1. Like you, I think depth should be something readers find in a story (and I’ll bet it will take different forms for different readers). When a writer deliberately tries to add depth to their story, they’ll likely make a mess of it.
    On the other hand, I have added symbolic details and “Easter eggs” to some of my works; don’t know if that constitutes “depth.” I do know it shouldn’t matter if a reader doesn’t notice them. They’re just extras.

    Liked by 2 people

    1. I say those count as depth. I love “Easter eggs” in stories, like when Lovecraft would include hidden references to some of his other writer friends.

      Liked by 2 people

      1. My Easter eggs are references to things in HPL’s stories.

        Liked by 2 people

  2. chucklitka says:

    I have been watching a series of YouTube interviews with SF authors on Media Death Cult, and I have been very impressed with how articulate and how thoughtful they are. Plus, how much thought they put into their writing as they explore concepts and what-ifs. I think many authors try to put depth into their stories while at the same time attempting to make them also entertaining. But I think that depth is optional, rather than required. The payoff for doing so, as I mentioned in my last comment, might be that the story is long remembered and kept alive by the people who keep classics classic.

    Liked by 2 people

    1. kingmidget says:

      As with a lot of what we discuss here, a writer should get to write the story he or she wants. And the reader gets to “interpret” that story however he or she wants.

      With my last novella I thought of adding some material to get it over the novel word count threshold. I decided not to because I felt it would be obvious filler to a reader.

      I feel the same way about “depth” if it happens organically as I’m writing, fine. But I’m not going to add depth because somebody says a story has to have depth. Or a point. Or meaning. Beyond the telling of the story.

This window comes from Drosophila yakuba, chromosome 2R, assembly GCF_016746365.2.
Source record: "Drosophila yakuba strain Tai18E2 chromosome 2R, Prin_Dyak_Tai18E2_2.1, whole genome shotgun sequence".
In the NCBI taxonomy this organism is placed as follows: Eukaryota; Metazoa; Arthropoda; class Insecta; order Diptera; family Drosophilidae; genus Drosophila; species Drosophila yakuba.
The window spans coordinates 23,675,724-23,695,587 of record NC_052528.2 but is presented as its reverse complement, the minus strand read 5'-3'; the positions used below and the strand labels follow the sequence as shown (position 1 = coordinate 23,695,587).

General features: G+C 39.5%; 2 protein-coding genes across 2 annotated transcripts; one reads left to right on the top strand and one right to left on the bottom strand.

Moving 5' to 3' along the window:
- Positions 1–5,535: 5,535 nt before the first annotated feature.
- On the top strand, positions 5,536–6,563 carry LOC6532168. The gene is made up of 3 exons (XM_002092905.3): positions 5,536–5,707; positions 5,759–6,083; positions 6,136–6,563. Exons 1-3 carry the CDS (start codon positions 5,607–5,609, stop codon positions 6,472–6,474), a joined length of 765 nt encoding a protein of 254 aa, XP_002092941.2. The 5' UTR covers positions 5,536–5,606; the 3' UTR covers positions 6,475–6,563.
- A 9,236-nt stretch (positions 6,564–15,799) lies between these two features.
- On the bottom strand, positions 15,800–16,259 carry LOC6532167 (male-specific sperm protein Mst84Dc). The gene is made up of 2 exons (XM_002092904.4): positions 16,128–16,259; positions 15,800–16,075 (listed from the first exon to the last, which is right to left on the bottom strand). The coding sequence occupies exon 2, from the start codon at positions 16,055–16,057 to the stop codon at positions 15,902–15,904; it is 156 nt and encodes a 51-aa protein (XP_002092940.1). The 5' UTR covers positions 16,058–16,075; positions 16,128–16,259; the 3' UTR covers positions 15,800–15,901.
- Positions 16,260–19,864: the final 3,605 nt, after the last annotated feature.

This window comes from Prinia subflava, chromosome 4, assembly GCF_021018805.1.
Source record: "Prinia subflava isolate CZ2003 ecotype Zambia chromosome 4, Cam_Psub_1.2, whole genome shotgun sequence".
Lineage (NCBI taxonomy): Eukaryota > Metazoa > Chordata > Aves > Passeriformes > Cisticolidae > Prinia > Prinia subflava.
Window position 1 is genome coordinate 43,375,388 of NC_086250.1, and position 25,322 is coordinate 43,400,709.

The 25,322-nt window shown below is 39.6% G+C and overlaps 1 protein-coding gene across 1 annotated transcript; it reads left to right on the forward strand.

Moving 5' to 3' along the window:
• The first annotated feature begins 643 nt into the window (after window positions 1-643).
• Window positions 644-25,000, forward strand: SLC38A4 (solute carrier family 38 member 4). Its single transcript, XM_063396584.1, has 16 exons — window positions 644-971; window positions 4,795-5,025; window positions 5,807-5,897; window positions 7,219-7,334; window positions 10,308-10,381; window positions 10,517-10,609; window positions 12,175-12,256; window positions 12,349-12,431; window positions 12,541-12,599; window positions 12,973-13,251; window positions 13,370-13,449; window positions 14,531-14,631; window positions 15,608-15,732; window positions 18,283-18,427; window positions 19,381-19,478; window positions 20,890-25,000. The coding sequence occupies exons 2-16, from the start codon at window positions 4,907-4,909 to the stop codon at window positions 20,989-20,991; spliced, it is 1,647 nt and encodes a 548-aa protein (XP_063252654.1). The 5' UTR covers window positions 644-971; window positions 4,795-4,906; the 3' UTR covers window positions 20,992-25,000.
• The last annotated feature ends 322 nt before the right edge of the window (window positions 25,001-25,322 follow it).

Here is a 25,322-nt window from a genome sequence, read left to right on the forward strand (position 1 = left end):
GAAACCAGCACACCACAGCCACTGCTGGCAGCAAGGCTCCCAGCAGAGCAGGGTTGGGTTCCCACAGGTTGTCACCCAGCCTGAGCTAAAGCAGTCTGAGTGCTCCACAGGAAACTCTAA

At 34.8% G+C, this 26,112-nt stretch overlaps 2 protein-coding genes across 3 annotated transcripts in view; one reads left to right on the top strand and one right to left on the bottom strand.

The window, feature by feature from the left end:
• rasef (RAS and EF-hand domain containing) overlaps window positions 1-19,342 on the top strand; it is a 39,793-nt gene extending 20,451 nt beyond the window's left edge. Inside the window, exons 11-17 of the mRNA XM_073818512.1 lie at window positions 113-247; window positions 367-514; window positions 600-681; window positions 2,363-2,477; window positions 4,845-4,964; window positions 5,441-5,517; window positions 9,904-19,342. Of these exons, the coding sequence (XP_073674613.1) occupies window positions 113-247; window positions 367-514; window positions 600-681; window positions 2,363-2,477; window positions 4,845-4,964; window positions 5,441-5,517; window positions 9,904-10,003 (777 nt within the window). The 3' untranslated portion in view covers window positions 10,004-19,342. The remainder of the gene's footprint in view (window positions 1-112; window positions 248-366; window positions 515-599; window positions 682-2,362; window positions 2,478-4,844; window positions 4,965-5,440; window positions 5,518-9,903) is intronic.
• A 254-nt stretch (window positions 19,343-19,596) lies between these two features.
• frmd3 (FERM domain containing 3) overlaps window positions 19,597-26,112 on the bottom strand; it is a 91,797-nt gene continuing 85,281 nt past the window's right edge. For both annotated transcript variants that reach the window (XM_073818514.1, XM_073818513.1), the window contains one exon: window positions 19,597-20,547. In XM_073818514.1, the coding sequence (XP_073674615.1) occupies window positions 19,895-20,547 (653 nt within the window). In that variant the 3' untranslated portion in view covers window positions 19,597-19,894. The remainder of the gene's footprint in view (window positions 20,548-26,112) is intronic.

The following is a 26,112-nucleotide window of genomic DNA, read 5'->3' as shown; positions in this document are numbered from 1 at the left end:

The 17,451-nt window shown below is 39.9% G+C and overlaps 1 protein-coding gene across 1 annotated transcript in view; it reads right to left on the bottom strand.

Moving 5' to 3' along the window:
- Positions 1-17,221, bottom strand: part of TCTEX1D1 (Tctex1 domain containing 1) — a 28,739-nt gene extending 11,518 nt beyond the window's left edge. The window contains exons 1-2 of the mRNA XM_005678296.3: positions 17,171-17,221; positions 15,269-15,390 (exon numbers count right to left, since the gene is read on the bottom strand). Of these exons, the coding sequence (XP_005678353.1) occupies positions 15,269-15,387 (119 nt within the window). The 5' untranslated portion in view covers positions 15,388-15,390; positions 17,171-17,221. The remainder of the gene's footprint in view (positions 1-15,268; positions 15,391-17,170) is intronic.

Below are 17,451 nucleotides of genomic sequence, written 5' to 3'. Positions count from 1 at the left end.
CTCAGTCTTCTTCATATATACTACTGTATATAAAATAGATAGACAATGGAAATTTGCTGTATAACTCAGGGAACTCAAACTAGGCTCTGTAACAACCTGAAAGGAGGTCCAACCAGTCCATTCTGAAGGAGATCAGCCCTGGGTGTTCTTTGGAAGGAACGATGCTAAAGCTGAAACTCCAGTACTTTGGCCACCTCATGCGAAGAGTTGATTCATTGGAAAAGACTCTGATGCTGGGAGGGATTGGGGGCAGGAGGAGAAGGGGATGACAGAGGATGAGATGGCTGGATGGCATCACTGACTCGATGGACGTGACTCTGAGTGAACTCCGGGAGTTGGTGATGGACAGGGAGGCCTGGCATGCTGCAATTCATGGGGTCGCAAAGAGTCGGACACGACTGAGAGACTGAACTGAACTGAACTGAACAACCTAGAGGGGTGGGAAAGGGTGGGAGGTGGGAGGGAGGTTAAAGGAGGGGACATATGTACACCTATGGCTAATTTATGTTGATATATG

Liked by 1 person

      1. chucklitka says:

        I both write and read purely for entertainment. To go places and see things with imaginary friends that you won’t find in real life. I have nothing to say about the human condition. I discovered Taoism in college, and realized its basic outlook was me. I keep things simple and intuitive. But if anyone is more ambitious than I, and seeks to be remembered, I think thought and insight into the human condition is required. Critics, intellectuals, and fans keep books alive, you have to please them all to be remembered.

        Liked by 2 people

      2. kingmidget says:

        Same … I read for entertainment. I write with the hope that I can bring entertainment to other readers. And to the extent I “try” for anything it is to write stories that are easy to read. One of my mentors would always say that reading a story isn’t supposed to be difficult. I view “depth” as something that can weigh down a story, take away some of the entertainment factor, and risk making the reading of the story too hard for some readers.

        Liked by 1 person